Romeo and Juliet - "What's in a name? That which we call a rose by any other name would smell as sweet" - Romeo and Juliet

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Romeo and Juliet
ACT 1 : PROLOGUE

ACT 1 : SCENE 1

ACT 1 : SCENE 2

ACT 1 : SCENE 3

ACT 1 : SCENE 4

ACT 1 : SCENE 5

ACT 2 : PROLOGUE

ACT 2 : SCENE 1

ACT 2 : SCENE 2

ACT 2 : SCENE 3

ACT 2 : SCENE 4

ACT 2 : SCENE 5

ACT 2 : SCENE 6

ACT 3 : SCENE 1

ACT 3 : SCENE 2

ACT 3 : SCENE 3

ACT 3 : SCENE 4

ACT 3 : SCENE 5

ACT 4 : SCENE 1

ACT 4 : SCENE 2

ACT 4 : SCENE 3

ACT 4 : SCENE 4

ACT 4 : SCENE 5

ACT 5 : SCENE 1

ACT 5 : SCENE 2

ACT 5 : SCENE 3

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Extract from Romeo and Juliet

ACT 4 : SCENE III. Juliet"s chamber.


Enter JULIET and Nurse
JULIET
Ay, those attires are best: but, gentle nurse,
I pray thee, leave me to my self to-night,
For I have need of many orisons
To move the heavens to smile upon my state,
Which, well thou know"st, is cross, and full of sin.

Enter LADY CAPULET

LADY CAPULET
What, are you busy, ho? need you my help?

JULIET
No, madam; we have cull"d such necessaries
As are behoveful for our state to-morrow:
So please you, let me now be left alone,
And let the nurse this night sit up with you;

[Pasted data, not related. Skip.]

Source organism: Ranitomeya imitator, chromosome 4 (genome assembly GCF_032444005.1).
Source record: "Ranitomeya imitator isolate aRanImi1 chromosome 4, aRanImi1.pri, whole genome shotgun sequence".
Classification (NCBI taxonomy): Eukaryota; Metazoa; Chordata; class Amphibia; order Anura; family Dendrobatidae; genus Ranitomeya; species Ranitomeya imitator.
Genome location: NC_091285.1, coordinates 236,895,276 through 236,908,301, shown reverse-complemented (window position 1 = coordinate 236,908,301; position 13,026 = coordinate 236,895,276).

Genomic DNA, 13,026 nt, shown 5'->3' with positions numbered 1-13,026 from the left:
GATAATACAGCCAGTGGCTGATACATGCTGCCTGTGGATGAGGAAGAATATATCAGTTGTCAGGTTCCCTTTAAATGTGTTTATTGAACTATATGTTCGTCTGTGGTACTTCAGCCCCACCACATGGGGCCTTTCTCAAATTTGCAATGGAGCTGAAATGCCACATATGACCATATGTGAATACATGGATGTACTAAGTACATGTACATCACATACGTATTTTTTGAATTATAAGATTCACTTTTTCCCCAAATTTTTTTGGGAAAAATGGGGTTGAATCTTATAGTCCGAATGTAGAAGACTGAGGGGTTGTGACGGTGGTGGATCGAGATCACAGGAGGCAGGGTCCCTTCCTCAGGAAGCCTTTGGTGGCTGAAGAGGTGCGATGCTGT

For, I am sure, you have your hands full all,
In this so sudden business.

LADY CAPULET
Good night:
Get thee to bed, and rest; for thou hast need.

Exeunt LADY CAPULET and Nurse

JULIET
Farewell! God knows when we shall meet again.
I have a faint cold fear thrills through my veins,
That almost freezes up the heat of life:
I"ll call them back again to comfort me:
Nurse! What should she do here?
My dismal scene I needs must act alone.
Come, vial.
What if this mixture do not work at all?
Shall I be married then to-morrow morning?
No, no: this shall forbid it: lie thou there.

Laying down her dagger

What if it be a poison, which the friar
Subtly hath minister"d to have me dead,
Lest in this marriage he should be dishonour"d,
Because he married me before to Romeo?
I fear it is: and yet, methinks, it should not,
For he hath still been tried a holy man.
How if, when I am laid into the tomb,
I wake before the time that Romeo
Come to redeem me? there"s a fearful point!
Shall I not, then, be stifled in the vault,
To whose foul mouth no healthsome air breathes in,
And there die strangled ere my Romeo comes?
Or, if I live, is it not very like,
The horrible conceit of death and night,
Together with the terror of the place,--
As in a vault, an ancient receptacle,
Where, for these many hundred years, the bones
Of all my buried ancestors are packed:
Where bloody Tybalt, yet but green in earth,
Lies festering in his shroud; where, as they say,
At some hours in the night spirits resort;--
Alack, alack, is it not like that I,
So early waking, what with loathsome smells,
And shrieks like mandrakes" torn out of the earth,
That living mortals, hearing them, run mad:--
O, if I wake, shall I not be distraught,
Environed with all these hideous fears?
And madly play with my forefather"s joints?
And pluck the mangled Tybalt from his shroud?
And, in this rage, with some great kinsman"s bone,
As with a club, dash out my desperate brains?
O, look! methinks I see my cousin"s ghost
Seeking out Romeo, that did spit his body
Upon a rapier"s point: stay, Tybalt, stay!
Romeo, I come! this do I drink to thee.

She falls upon her bed, within the curtains

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